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Why are America's wild horses at a crisis point?

'Wild Horse Country' author David Philipps discusses the rise (and fall and rise) of the American wild horse and the federal government's bizarre approach to equine management.

'Wild Horse Country' is by David Philipps.
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  • Randy Dotinga

David Philipps, a Colorado-based reporter for The New York Times, learned something bizarre a few years ago: While thousands of wild horses roam across the empty plains of the American West, thousands more live in government captivity at tremendous taxpayer expense.

"It seemed so pointless that I knew there had to be a good story behind it," he says. "How the heck did that happen?"

Philipps, a Pulitzer Prize-winning reporter, went on to discover why so many wild horses live out their lives in "storage." The answer, and the questions it raises, unfold in his new book, Wild Horse Country: The History, Myth, and Future of the Mustang.

In an interview with the Monitor, Philipps talks about the rise (and fall and rise) of the American wild horse, the remarkable mystique of this legendary creature, and the federal government's bizarre approach to equine management.

Q: The story of wild horses in the American West is complicated. How did they end up there not once but twice?

They were there for about 50 million years but were eradicated when the first humans came into North America.

No one is alive to tell us what happened, although about that time, people were very skilled at making large spearpoints, and a large number of mammals disappeared. My wife is an attorney, and I realize this is rather circumstantial evidence, but I think the short answer is that we ate them.

But the land was still primed for their return. When a relatively small number of horses did come back with the Spanish and spread with the Indians, it was almost inevitable that they would reproduce like crazy.

Some of the early American settlers compared their herd sizes to the buffalos. It would take hours to ride past them if they were grazing out there.

Q: How did the wild horse develop its mystique?

When we still had an open frontier, the wild horse developed as a kind of Paul Bunyan tall tale that you might tell around the campfire, about a mythical white stallion that could not be caught no matter what.

It was a kind of story about the limitless bounty of our land, how nothing we could do could subdue it.

Once the frontier started to close, the myth changed into what we have today: The noble animal that prizes liberty among all else.
In the old cowboy movies, the good guy almost always rides a wild horse. It submits to him because he is pure of heart.

Q: Is there something specifically American about the wild horse, which doesn't have a fancy pedigree like racing horses?

It's an immigrant, like almost all of us, low-born with no aristocratic background at all. It got where it was through grit and hard work. It became a stand-in for us.

Q: How does this portrait match up with real life for wild horses?

We put a lot of cultural weight on them that they didn't ask for. But they are really tough and amazing animals.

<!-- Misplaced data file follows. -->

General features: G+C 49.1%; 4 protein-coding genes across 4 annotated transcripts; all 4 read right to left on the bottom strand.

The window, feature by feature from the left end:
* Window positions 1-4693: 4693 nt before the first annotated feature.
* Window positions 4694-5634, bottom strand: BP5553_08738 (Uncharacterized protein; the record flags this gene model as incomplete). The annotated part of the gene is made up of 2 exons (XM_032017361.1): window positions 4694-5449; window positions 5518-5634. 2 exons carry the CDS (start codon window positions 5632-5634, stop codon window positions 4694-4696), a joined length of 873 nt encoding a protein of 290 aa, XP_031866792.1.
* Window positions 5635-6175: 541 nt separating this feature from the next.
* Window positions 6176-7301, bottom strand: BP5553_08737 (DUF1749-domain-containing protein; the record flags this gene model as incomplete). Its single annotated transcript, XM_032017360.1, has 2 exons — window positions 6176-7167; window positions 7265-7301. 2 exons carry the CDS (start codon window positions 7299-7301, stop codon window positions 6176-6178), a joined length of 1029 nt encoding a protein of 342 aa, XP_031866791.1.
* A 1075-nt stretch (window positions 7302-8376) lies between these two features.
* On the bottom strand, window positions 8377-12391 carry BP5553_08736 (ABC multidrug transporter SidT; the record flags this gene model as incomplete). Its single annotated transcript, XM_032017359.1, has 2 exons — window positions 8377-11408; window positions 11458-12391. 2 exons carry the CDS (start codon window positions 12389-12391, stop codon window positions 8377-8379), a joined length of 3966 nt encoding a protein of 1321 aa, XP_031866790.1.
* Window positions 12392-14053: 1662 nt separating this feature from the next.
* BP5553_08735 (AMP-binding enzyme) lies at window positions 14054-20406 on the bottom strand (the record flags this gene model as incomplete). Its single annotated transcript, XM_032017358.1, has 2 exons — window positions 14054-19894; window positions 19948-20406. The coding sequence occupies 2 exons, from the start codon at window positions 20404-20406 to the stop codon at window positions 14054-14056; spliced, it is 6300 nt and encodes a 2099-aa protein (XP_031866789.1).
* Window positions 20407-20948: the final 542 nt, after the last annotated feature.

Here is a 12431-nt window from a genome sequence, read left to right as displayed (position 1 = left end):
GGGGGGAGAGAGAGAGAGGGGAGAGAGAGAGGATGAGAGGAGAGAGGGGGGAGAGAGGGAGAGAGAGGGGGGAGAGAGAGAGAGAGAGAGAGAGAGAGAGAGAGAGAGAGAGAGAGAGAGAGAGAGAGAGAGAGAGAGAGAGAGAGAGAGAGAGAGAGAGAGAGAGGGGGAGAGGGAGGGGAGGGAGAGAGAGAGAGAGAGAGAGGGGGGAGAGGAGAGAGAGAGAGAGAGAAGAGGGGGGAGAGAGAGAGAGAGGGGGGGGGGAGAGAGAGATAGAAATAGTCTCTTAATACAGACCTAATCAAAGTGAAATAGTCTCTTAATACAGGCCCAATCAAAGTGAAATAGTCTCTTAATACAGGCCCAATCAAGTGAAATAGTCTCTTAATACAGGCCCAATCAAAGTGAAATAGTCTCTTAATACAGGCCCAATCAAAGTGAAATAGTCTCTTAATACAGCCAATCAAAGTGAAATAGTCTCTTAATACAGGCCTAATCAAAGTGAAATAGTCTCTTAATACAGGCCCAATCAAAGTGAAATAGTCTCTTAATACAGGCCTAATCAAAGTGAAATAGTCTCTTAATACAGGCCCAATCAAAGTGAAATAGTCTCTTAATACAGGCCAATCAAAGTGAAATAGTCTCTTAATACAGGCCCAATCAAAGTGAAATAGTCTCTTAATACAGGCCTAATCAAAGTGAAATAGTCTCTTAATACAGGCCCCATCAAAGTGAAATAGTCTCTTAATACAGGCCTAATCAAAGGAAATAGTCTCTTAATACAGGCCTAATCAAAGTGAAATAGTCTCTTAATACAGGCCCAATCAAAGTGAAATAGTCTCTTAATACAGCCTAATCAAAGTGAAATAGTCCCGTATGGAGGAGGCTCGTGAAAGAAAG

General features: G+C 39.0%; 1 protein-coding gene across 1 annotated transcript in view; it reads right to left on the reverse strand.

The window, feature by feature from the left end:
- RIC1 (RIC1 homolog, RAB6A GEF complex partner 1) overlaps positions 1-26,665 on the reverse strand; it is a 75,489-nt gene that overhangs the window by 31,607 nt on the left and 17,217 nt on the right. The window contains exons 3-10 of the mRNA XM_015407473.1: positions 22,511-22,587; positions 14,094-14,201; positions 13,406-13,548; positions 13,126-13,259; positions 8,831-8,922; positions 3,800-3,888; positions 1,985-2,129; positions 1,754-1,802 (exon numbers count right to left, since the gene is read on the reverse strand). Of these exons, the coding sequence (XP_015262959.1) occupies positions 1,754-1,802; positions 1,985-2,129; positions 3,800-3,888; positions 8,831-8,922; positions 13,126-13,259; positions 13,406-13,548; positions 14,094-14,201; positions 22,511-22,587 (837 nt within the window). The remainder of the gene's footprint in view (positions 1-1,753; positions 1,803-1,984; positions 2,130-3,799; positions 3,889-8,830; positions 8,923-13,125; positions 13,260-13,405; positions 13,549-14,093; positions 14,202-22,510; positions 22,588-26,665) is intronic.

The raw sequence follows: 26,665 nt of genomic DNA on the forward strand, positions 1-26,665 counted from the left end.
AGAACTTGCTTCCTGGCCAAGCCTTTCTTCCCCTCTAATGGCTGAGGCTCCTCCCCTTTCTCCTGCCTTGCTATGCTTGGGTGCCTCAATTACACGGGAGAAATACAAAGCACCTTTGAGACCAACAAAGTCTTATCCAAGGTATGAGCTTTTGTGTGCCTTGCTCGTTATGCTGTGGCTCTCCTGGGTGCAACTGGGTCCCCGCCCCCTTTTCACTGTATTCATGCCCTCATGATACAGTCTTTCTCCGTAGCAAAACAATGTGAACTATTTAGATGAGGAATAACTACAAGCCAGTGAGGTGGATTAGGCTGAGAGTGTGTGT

They don't look like much. They're small, almost laughably small. They have been under the pressure of natural selection for a long time, and that produces an animal that is smarter and has more stamina than what people select [when they breed thoroughbreds].

The people who have ridden and gotten to know them, now and during the Wild West days, have all these tales about how rough and smart they are.

Q: What did you discover about the government's bizarre treatment of the wild horse?

There have been 40 years of bureaucratic mismanagement heaped around one primary misunderstanding: We tried to preserve the wild horse without preserving the wild where they live. We've been unable to find a balance and had to store the remainder of the horses.

Q: What happens now?

We're at a crisis point where something is going to happen.

There are so many horses in storage that Congress is no longer willing to pay for any more. So the federal government is no longer gathering up excess horses, and the horse population is building up on the land. It's now about three times what the government says it should be.

Q: What happens next?

There could be a catastrophic collapse of the horse population through drought and lack of food. That would lead to lots of horses dying and a huge impact to the land and all the other animals that depend on it.

The other option is the Western Republican option: You could relatively efficiently sell the excess horses to the slaughter market, and that would not cost much. But the political fallout of killing tens of thousands of horses makes it almost impossible to do.

Q: What do you think should happen?

My suggestion is creating an inventory of where mountain lions and horses can live together, where can we encourage a predator-prey relationship. When you can encourage that, you have no population growth. You'll have a balance.

Q: Is there any good news here?

We've got 75,000 wild horses at a time when large wild animals are disappearing all over the world. It's an amazing and wonderful thing, and we have to figure out how to keep it.

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